Track #1, “Apoptosis“, sets the scene for the unfolding of a grand sonic vision, sending the listener into a meditative state in preparation of what’s to come. This is the start of “Samaroid Dioramas“, a progressive\post-metal album by the band Sunpocrisy.
Following the intro, the album kicks off with “Apophenia”, right away providing us with epic riffage à la early Mastodon. We follow the catchy rhythm, almost unnoticing the melodies that begin to arise along it, half-hidden but slowly growing more dominant with each second. These surround us subtly, as the vocals rasp\growl at us about being “deaf to the universe that guides us. How can we enhance our thin perception of every small wonder hiding behind simple shapes?”. Umm..good question? The music on this track flows brilliantly, initially starting with one solid riff, then colliding with more abstract layers that carry you deeper into the concept of the album. It also showcases the band’s unique sound that’s filled with satisfying reverb!
Lyrically this track is in itself a question and an answer. Intrigued? Hear it below!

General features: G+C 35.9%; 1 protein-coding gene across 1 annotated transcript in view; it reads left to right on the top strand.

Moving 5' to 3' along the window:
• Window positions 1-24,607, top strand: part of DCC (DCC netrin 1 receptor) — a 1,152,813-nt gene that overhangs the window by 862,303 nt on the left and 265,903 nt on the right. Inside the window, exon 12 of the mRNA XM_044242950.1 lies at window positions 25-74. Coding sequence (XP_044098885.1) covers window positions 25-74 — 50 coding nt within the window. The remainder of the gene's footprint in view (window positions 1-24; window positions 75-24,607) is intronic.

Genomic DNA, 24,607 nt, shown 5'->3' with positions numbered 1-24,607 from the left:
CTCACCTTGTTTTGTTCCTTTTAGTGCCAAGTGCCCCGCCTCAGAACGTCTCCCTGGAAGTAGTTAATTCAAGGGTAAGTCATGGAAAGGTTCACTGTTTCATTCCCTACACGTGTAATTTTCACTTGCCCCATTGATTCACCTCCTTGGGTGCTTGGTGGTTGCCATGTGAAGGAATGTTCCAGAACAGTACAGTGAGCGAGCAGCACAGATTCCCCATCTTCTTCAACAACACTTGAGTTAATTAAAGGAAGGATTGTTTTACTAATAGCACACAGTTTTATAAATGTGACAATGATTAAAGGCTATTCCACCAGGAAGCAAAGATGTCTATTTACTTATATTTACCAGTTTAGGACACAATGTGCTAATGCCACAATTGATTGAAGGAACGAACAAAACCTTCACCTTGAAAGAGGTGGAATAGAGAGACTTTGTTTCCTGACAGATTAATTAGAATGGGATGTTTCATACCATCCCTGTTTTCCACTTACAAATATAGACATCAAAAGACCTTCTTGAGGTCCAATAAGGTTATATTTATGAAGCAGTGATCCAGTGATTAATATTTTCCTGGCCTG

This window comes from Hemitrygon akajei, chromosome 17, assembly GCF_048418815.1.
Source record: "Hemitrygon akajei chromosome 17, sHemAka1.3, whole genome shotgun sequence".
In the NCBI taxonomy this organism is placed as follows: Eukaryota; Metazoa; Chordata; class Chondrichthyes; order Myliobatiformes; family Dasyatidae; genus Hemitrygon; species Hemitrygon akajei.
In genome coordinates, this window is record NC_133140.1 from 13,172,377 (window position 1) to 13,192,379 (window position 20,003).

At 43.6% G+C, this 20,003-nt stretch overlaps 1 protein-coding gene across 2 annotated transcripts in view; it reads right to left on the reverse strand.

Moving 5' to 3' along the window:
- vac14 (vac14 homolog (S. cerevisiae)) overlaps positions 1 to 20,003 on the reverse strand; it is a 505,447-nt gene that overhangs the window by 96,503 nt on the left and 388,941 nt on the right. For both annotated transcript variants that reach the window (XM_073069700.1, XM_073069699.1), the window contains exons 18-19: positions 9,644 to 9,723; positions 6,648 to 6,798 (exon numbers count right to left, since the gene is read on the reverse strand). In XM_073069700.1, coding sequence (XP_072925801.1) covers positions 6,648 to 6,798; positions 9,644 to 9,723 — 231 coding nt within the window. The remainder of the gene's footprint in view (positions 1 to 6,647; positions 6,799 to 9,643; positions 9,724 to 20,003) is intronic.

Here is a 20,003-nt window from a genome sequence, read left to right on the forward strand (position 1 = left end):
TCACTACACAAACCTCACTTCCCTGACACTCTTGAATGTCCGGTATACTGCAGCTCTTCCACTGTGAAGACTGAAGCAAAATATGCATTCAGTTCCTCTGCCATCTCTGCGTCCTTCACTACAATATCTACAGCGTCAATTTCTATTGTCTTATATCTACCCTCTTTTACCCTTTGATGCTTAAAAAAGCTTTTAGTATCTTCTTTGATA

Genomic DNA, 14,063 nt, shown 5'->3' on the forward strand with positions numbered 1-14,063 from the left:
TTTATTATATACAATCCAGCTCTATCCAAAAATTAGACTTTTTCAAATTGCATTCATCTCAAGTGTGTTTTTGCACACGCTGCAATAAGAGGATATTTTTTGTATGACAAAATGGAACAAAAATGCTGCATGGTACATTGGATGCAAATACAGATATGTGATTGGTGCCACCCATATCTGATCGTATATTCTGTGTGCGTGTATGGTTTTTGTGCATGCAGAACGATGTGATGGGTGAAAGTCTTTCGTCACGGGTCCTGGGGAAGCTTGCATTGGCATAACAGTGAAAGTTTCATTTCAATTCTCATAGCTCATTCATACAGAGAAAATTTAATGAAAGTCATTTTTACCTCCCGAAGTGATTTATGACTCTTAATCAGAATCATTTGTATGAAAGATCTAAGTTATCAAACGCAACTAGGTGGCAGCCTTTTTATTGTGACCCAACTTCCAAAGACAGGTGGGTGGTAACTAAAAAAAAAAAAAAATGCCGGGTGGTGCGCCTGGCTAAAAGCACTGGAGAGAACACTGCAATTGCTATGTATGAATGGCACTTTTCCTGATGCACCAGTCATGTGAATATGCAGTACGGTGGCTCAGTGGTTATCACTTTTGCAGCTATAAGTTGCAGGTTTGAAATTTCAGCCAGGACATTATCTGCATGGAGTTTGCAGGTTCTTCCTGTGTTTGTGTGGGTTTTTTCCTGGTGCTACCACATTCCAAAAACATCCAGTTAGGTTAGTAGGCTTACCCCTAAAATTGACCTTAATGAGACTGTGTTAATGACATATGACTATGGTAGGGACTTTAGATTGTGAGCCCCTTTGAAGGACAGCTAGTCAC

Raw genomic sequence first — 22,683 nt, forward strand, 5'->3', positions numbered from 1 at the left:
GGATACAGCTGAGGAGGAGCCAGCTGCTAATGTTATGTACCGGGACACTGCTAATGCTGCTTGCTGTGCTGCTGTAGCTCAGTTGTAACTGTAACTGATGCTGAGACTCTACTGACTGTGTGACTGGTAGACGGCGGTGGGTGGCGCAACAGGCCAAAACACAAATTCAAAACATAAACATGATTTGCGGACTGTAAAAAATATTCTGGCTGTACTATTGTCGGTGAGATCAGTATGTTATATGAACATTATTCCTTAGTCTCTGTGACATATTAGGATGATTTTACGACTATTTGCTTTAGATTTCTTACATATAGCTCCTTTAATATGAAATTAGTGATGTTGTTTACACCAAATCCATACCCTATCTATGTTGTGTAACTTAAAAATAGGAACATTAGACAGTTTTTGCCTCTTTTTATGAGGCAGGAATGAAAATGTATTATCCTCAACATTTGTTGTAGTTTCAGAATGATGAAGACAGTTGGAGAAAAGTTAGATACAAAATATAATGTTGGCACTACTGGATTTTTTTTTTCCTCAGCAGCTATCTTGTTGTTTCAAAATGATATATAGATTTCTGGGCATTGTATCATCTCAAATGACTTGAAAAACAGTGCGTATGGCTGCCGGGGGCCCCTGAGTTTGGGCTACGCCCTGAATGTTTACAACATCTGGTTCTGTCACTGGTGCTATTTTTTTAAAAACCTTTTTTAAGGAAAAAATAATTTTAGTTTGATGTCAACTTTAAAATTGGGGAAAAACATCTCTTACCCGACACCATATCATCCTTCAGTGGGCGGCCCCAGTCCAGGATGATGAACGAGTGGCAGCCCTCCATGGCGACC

Next up, “Φ – Phi” starts peacefully, with excellent clean vocals, before delving into driving distortion and growls. This track initially feels scattered for the sake of complexity and less focused in meaning as “Aphophenia”, but does enter a beautiful jam mid-song, and by its end offers a healthy chunky riff. Talkin’ of those, Sunpocrisy sometimes include Djent-y polyrhythms in their riffage but overall have an overwhelming oldschool approach, and the latter is key to their songs’ high quality.
In case you still haven’t figured out the meaning of life and the universe, keep reading; Sunpocrisy deal with the subject, and as impossible as that sounds, they actually do a good job. The middle of the album consists of shorter tracks that represent a calm in the storm, such as the soothing gem “Vertex” and the geeky intro “Trismegistus“. Feeling refreshed, we are ready to plunge again into aggression with “Samaroid“, which is maybe the masterpiece of “Samaroid Dioramas”. The band alternates between prog ideas and “core” breaks beautifully, while on the lyrical side things culminate in mind-blowing manner.
Last tracks “Samaroid/Dioramas” and “Dioramas” aren’t just lengthy but show variation, as the whole album does; between interesting rhythms & percussion, raspy growls and airy dreamy clean vocals, etc. The creative ideas feel organic, as in that everything sounds like a natural continuation of itself, moving patiently but with admirable certainty. This journey is sublime and enchanting, spiritual even, both musically and lyrically. “Samaroid Dioramas” is an excellent, unique album that trancends labels like “modern” or “oldschool”, feeling like a breath of fresh air in the prog metal scene.